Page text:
I hate being presented with only two choices, so I’m not sure it has to be a choice between filling stadiums, or meeting one person's needs, so why does it often feel like one?

I’ve started writing this post twenty times, and it never reads quite how I want it to, it still doesn’t. So, please feel free to push me for clarity.


Geoff Colmer said...

Hi Jonathan! Great blog. Maggi Dawn has just posted on this and says some wise things too. I loved your question 'how often have we misunderstood a well timed key-change for a move of God?' I think that this is a profound issue in that we too easily confuse the immense power of music and the presence of God.

graham old said...

Thanks for the comment, Jonathan.

I think you are completely right to ask about lasting effects. In response to the post you commented on, someone brought up Wesley and the "revivals" or his time, presumably as analogous in some way. It strikes me that the difference is that England was remarkably different afterwards. Has much changed as a result of all of the 'new things' that we encounter every couple of years? If it has, it's lost on me.

'“How much of this has to be God for us to affirm it?” '

That's such a good question, but I'm struggling, I think, with how you've framed it. Do we need to affirm it at all? Don't we instead affirm what God actually does? So, if we see marriages saved - in the context of these 'outpourings' or not - praise God. If we see thousands of Christians transformed into practioners of the gospel of Peace, let's affirm till the cows come home. But, I'm not sure what it would even mean to affirm a particular style of "tent meeting".

I'm so with you on questionning the next big thing mentality. John Colwell suggests that it developed as a result of a move away from an expectation in an any-time-now return of Christ. That left a void with us needing to long for something exciting. Of course, there soon developed a way to merge the two expectations, with latter rain and suchlike.

I'm certainly happy for God to do something big and unexpected. However, it does puzzle me that it always seems to be the rich that it happens to. Interestingly, when I look back at events in the past that are meant to be similar, it often happened to people who didn't believe in such things. I guess that when God really wants to transform lives, he doesn't need our financial support, pre-booked stadiums or TV stations.

Peter Kirk said...

Jonathan, thanks for this thoughtful commentary. Of course Lakeland and Dudley are a mixture of God's work and human enthusiasm. Should we miss out on God's work because some people get hyped up about it?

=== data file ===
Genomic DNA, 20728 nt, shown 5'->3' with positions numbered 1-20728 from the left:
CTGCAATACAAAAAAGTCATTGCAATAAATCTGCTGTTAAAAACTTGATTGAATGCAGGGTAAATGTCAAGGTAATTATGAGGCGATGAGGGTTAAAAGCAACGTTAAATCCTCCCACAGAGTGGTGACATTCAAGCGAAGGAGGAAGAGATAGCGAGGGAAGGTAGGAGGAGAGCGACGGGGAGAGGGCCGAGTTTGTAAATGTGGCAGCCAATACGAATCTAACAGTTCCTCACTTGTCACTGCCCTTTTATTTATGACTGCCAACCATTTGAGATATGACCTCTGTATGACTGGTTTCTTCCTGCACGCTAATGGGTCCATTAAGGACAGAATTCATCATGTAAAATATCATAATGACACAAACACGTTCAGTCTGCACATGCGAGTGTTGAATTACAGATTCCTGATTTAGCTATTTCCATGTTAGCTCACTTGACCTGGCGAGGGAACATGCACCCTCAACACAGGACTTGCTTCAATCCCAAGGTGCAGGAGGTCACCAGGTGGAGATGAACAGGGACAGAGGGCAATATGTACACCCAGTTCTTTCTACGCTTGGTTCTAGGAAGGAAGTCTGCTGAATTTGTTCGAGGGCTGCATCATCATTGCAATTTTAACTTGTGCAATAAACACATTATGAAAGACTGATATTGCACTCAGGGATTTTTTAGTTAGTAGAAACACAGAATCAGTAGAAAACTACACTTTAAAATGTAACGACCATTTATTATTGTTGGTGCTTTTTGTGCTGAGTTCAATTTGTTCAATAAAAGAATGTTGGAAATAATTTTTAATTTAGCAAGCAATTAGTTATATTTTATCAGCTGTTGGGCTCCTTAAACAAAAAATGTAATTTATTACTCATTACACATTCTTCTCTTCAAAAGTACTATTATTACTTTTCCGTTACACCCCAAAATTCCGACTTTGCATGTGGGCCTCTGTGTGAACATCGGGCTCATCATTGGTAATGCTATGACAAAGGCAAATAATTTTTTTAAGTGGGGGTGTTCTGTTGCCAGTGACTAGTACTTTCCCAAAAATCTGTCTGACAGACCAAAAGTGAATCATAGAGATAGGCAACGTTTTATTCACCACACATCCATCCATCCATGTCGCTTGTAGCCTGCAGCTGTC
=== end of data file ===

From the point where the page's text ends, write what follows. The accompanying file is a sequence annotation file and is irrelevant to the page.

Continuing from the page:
As for the lack of lasting effects of past movements of this kind, are you sure that is the fault of the movement? Everyone was into Toronto for a year or two, but then most people and churches got cynical or just bored and moved on to the next big thing. So not surprisingly Toronto did not have the lasting effect it might have had. Is that the fault of the Toronto blessing, or of the people who led it and are still faithfully promoting it (and are right behind Todd Bentley)? Or is it the fault of those who abandoned it?

Yes, you are right that the problem is with the whole "next big thing" mentality which encourages us not to persevere with last year's big thing. The Wesleyan revival depended on Wesley's faithful preaching for more than 50 years, and no doubt it seemed to ebb and flow at times, but at least some people persevered. If we had persevered with Toronto, maybe we wouldn't have needed Lakeland. But since we have mostly turned our backs on the last big thing, what can God do except offer us the next one?

Jonathan said...

Peter, thanks for the comment.

I'm not entirely convinced that God wants us to chase after any kind of big thing, let alone persevere with the last (which would surely be an argument for us all becoming methodists to use your illustration..)

I guess I'd like to unpack some of the thinking behind comments like "But since we have mostly turned our backs on the last big thing, what can God do except offer us the next one?" The assumption that God wants to give us a big thing, and that of we ignore it he'll give us another one deserves investigation. It seems to place our response at the centre, rather than God, no?

Jonathan Hunt said...


I am beaming from ear to ear with approval watching you negotiate this minefield.